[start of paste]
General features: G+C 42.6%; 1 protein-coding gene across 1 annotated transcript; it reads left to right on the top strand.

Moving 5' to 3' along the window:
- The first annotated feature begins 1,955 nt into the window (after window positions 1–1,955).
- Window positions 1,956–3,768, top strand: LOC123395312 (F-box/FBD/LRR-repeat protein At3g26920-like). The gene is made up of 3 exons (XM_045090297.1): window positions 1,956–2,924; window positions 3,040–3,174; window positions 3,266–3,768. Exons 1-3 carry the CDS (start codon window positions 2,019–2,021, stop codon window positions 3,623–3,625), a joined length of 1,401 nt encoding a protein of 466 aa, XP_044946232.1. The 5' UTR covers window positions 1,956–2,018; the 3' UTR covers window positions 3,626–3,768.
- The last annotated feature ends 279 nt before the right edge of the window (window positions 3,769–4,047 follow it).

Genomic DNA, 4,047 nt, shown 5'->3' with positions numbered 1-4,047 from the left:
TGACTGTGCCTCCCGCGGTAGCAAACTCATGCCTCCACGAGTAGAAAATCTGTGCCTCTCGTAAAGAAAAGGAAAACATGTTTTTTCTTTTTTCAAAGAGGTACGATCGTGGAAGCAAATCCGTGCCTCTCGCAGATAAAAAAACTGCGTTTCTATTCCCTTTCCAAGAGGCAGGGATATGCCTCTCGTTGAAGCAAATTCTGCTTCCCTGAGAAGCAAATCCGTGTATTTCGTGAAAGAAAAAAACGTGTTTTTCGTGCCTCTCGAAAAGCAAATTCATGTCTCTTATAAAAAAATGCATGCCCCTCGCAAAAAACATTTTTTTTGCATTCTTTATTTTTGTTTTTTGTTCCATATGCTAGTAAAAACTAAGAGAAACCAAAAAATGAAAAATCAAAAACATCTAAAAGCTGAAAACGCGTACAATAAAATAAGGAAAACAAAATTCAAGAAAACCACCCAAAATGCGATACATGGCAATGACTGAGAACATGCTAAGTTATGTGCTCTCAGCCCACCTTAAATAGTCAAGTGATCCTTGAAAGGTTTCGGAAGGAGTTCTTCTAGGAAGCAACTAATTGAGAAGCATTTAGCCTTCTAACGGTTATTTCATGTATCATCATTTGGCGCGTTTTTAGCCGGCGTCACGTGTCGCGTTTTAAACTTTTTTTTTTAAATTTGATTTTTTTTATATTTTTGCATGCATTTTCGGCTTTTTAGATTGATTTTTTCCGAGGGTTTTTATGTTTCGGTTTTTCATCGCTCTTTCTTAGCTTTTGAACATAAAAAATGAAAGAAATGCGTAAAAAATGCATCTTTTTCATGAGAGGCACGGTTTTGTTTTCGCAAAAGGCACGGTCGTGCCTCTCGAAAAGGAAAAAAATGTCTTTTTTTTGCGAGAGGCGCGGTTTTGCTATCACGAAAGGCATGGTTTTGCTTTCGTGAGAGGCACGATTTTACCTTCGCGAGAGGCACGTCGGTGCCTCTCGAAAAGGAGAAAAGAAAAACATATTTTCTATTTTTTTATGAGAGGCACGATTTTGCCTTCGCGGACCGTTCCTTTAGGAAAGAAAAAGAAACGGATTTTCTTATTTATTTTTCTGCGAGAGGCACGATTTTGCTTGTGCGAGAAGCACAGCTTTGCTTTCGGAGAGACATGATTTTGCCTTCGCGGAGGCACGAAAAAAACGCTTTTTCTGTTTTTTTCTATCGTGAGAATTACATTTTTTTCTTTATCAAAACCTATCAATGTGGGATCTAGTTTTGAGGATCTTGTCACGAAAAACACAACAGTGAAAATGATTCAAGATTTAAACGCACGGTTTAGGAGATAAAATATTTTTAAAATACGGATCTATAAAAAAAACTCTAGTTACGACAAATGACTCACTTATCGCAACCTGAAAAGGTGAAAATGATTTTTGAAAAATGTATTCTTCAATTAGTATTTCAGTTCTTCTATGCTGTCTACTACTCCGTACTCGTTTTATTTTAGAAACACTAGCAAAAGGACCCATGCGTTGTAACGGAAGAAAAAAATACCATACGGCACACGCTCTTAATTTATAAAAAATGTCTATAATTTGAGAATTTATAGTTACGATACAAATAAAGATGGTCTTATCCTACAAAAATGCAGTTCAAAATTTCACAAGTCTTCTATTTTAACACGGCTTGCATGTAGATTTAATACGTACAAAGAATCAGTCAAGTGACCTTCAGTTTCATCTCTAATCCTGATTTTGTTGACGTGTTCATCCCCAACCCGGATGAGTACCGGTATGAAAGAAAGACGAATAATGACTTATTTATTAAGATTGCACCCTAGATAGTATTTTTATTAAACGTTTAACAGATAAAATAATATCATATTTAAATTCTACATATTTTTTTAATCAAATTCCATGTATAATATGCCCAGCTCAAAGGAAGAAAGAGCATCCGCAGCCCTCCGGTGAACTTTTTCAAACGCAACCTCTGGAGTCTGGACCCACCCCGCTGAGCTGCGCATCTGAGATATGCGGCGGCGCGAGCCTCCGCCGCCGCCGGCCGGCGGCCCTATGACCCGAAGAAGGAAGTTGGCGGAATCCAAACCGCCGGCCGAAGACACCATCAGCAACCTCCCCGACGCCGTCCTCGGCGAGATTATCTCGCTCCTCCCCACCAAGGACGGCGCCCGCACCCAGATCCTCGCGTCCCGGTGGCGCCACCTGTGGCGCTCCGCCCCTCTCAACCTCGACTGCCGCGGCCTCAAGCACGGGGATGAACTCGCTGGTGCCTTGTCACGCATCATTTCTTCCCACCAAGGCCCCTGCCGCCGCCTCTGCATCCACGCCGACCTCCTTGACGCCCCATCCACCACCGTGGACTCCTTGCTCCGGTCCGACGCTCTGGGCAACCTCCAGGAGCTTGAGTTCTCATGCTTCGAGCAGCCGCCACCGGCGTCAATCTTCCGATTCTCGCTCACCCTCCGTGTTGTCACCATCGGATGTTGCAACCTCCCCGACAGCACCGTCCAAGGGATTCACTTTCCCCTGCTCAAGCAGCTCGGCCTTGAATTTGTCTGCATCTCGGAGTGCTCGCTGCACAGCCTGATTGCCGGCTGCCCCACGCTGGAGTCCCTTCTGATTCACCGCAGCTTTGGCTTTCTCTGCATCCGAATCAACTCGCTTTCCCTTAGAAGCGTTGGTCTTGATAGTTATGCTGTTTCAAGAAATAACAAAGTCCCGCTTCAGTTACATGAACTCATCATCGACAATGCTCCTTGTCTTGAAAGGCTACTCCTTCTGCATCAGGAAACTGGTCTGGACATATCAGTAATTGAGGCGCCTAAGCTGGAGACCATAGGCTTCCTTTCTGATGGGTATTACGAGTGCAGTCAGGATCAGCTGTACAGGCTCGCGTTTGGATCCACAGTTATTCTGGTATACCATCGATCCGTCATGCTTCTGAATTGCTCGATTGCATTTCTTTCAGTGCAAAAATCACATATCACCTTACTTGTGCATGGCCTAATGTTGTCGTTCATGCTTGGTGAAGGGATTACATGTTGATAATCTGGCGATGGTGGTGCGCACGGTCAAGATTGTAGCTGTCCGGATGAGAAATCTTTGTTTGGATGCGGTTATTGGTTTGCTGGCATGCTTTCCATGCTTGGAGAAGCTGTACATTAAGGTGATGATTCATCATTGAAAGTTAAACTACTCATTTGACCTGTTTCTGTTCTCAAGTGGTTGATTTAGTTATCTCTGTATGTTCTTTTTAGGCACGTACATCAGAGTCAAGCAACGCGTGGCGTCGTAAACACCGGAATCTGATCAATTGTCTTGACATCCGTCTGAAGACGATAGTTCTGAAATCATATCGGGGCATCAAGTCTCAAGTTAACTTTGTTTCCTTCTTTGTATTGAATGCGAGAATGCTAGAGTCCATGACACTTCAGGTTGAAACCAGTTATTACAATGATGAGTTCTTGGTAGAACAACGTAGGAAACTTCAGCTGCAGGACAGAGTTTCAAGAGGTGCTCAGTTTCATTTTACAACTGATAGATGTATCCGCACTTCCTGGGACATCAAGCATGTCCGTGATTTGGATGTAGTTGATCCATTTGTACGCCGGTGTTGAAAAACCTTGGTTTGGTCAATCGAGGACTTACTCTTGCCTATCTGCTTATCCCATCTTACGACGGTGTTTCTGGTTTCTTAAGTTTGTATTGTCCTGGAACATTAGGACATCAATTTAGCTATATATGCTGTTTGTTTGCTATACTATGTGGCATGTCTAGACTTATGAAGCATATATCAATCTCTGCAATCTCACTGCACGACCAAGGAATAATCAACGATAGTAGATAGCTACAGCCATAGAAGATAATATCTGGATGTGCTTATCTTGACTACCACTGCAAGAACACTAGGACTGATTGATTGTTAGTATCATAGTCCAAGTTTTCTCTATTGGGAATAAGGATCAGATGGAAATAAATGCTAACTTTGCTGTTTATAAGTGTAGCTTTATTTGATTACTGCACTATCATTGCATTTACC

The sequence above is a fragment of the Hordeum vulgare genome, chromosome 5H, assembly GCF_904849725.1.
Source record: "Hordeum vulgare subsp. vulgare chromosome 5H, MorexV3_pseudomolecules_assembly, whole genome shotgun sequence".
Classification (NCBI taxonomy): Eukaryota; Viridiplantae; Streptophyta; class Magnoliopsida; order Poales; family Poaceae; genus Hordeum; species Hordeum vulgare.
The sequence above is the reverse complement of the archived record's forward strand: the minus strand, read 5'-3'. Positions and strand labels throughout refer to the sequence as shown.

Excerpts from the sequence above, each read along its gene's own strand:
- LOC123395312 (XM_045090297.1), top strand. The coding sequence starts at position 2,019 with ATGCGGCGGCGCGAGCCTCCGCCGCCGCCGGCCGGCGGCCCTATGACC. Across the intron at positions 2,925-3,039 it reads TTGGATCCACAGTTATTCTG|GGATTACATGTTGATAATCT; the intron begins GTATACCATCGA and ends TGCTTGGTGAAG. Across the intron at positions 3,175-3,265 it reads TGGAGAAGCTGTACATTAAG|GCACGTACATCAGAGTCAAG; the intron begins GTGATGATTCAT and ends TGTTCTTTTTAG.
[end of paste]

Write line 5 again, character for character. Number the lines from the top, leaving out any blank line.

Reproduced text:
- The last annotated feature ends 279 nt before the right edge of the window (window positions 3,769–4,047 follow it).